International students enrich U.S. colleges and universities, but “only recently, however, have local leaders begun to appreciate that students from fast-growing foreign economies can also be important anchors in building global connections between their hometowns abroad and their U.S. metropolitan destinations,” said Neil Ruiz, author of a new report released today by the Brookings Institution’s Metropolitan Policy Program, The Geography of Foreign Students in the United States: Origins and Destinations. As Ruiz said, “With knowledge of both markets, foreign students can be valuable assets to local business communities that are seeking to expand globally and the wider metropolitan economies in which they sit.”
Looking at foreign student F-1 visa approvals from 2001 to 2012, the report explores the urban and metropolitan geography of international students in the United States. Not surprisingly, the report found that foreign students make important contributions to local economies. The top five metropolitan areas of destination for foreign students in the U.S. from 2008 to 2012 are New York-Newark-Edison, Los Angeles-Long Beach-Santa Ana, Boston-Cambridge-Quincy, San Francisco-Oakland-Fremont, and Washington-Arlington-Alexandria. But the five U.S. metro areas experiencing the fastest growth in foreign students between 2008 and 2012 are Corvallis, Oregon; Dayton, Ohio; Tuscaloosa, Alabama; Louisville, Kentucky; and Eugene, Oregon.
According to the report, from 2008 to 2012, foreign students contributed around $21.8 billion in tuition and $12.8 billion in other spending. Ruiz writes that foreign students become consumers in local communities, and that spending helps to create jobs as well as to bring specific skills to jobs. “Our business and community leaders need to develop better strategies that retain their talents after they graduate,” Ruiz says. According to NAFSA, the Association of International Educators, “international students and their families at universities and colleges across the country supported 313,000 jobs and contributed $24 billion to the U.S. economy during the 2012-2013 academic year, according to 2013 NAFSA findings. This is a 6.2 percent increase in job support and creation, and a nearly 10 percent increase in dollars contributed to the economy from the previous academic year.”
Foreign students disproportionately study in science, technology, engineering, and mathematics (STEM) and business fields, with two-thirds of foreign students pursuing bachelor’s or higher degrees in STEM or business, management and marketing fields, compared to less than half of native-born students. Additionally, around 45 percent of foreign students extend their visas to work in the same metropolitan area as their college or university from which they complete their degree. As the report notes, “metro areas that retain high shares of their foreign graduates under the temporary Optional Practical Training (OPT) program tend to be either large diversified economies (e.g., New York, Los Angeles), or specialized labor markets that align closely with foreign graduates’ training (e.g., Honolulu, Seattle, Las Vegas).”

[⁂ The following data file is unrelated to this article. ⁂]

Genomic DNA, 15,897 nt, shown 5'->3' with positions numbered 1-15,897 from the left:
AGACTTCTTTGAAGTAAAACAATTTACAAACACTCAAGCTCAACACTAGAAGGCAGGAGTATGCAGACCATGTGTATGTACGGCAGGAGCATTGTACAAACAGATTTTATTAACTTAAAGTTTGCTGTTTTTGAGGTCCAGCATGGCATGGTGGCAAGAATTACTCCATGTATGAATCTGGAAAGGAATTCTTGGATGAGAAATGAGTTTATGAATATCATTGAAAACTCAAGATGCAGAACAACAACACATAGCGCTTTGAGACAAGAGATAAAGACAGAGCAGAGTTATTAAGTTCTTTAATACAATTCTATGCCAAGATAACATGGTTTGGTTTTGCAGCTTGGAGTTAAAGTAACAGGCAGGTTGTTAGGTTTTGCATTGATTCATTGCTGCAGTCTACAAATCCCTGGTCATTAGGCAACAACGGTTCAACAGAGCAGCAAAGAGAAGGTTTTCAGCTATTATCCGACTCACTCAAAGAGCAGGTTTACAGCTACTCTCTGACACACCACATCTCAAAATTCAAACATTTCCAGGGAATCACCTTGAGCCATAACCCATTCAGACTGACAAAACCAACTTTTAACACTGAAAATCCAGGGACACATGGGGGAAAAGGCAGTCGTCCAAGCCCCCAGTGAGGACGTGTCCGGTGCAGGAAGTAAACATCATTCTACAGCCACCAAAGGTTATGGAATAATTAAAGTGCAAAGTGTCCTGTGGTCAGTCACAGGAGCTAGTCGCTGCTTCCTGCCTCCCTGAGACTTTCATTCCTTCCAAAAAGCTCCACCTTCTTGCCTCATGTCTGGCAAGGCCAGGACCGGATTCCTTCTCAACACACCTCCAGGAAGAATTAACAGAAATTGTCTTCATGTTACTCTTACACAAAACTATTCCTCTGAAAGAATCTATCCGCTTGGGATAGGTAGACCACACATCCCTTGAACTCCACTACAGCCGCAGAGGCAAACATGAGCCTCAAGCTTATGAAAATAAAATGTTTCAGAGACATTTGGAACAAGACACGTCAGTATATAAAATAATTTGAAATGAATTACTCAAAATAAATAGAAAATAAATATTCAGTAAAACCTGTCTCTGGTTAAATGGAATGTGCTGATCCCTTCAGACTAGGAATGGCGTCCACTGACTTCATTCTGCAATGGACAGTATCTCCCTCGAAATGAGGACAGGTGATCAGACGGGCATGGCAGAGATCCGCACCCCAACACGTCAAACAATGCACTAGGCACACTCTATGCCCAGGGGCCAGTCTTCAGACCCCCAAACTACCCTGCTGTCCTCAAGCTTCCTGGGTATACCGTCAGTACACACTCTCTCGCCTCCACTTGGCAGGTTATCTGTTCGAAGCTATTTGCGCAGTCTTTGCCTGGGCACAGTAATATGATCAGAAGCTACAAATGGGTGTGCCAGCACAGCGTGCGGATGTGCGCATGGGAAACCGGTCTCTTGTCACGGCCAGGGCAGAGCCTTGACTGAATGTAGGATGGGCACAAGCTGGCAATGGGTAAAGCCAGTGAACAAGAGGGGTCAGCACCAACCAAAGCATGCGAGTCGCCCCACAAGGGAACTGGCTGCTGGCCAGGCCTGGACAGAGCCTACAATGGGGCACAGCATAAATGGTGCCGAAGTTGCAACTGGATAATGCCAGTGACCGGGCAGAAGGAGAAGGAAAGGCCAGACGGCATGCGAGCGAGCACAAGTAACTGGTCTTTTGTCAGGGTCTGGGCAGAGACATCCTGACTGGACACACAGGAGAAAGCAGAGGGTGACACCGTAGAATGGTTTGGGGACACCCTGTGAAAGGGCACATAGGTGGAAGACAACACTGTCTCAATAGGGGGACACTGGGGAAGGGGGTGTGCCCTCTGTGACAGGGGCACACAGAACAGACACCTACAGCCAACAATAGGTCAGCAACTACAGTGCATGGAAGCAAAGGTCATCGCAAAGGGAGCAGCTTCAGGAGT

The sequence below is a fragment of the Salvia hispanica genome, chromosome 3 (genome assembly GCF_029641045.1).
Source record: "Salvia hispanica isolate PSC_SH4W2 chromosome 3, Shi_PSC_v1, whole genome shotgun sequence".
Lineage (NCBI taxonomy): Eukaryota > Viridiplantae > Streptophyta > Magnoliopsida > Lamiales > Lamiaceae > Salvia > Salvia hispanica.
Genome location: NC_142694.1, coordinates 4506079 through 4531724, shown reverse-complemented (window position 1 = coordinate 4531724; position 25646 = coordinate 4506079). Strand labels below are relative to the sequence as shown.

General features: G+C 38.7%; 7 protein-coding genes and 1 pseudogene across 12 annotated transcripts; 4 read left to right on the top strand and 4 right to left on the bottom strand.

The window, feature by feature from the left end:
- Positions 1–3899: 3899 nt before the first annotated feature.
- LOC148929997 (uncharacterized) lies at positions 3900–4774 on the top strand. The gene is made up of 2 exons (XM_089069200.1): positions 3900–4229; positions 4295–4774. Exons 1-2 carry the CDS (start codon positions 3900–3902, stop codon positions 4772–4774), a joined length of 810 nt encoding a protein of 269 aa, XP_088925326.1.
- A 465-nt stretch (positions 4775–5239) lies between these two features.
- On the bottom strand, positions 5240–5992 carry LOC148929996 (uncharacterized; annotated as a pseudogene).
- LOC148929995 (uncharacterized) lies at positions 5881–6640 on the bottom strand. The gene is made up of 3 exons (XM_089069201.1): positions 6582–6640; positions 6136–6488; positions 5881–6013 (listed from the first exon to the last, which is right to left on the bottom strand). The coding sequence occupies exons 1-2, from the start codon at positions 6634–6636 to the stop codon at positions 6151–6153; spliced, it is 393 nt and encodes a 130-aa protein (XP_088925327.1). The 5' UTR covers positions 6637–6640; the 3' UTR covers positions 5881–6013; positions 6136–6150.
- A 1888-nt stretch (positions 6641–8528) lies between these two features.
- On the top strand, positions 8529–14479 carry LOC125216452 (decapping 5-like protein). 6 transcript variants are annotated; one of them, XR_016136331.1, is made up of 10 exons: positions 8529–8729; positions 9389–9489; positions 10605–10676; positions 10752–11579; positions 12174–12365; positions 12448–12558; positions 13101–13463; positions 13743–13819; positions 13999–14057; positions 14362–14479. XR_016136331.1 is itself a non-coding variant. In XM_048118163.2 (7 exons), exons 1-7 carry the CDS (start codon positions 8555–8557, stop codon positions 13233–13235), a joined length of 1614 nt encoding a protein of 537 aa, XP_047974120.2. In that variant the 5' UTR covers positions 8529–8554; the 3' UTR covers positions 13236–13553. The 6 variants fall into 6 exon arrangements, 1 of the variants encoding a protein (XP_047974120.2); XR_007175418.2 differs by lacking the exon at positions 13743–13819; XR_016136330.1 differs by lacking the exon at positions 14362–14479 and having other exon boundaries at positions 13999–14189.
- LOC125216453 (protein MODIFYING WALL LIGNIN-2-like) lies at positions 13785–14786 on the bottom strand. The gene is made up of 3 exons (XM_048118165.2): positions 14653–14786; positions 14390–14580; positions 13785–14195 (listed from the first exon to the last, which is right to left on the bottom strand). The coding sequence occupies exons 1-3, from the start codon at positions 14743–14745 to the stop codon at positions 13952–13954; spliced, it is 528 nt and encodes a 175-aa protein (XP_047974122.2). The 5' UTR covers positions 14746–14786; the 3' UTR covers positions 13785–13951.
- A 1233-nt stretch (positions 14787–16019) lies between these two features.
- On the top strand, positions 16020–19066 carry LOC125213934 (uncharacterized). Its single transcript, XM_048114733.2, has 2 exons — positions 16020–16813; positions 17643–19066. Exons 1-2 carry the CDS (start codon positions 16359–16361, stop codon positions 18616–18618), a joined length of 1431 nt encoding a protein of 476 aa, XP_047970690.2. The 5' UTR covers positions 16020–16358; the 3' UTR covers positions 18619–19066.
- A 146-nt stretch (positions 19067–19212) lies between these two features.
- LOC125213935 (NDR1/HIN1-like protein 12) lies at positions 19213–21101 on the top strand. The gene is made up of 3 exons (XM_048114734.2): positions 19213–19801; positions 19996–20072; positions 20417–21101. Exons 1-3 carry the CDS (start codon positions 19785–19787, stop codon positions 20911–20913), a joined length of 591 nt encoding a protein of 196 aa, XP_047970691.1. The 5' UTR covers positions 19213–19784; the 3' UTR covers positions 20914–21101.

Another unique aspect of this report is that it not only looks at the destination metropolitan areas for foreign students in the U.S., but also explores the metro areas around the world from which foreign students originate. This information presents destination city leaders with the opportunity to identify potential new market and trade partnerships between their metro area and other metro areas around the world. “Foreign students can provide important economic benefits to their U.S. metropolitan destinations,” Ruiz notes, “serving as bridges back to their growing home cities and offering valuable skills to local employers.” Specifically, most foreign students studying in the U.S. come from large, fast-growing cities in emerging markets. For example, the top five origin cities from 2008 to 2012 were Seoul, Beijing, Shanghai, Hyderabad, and Riyadh. These, and other origin cities, represent large consumer and investment markets, and opportunities for mutual collaborations between cities of origin and cities of destination in the U.S. abound.
Retaining foreign students after they graduate from U.S. colleges and universities has been a topic of conversation for national, state, and municipal leaders around the country. As Ruiz writes in the Washington Post, “It’s time for local leaders to become truly global by realizing that foreign students studying in their regions are economic ambassadors connecting U.S. local economies to communities and networks around the globe.” And he notes that “as metropolitan leaders consider the potential role of foreign students in their regional economies, the extent to which these students remain in the area for OPT is an important consideration.” The report offers a two-pronged approach to guide metropolitan leaders on maximizing the full benefits foreign students bring, including leveraging foreign student connections with their home communities and retaining foreign student skills.
Photo by Cardinal Ximinez.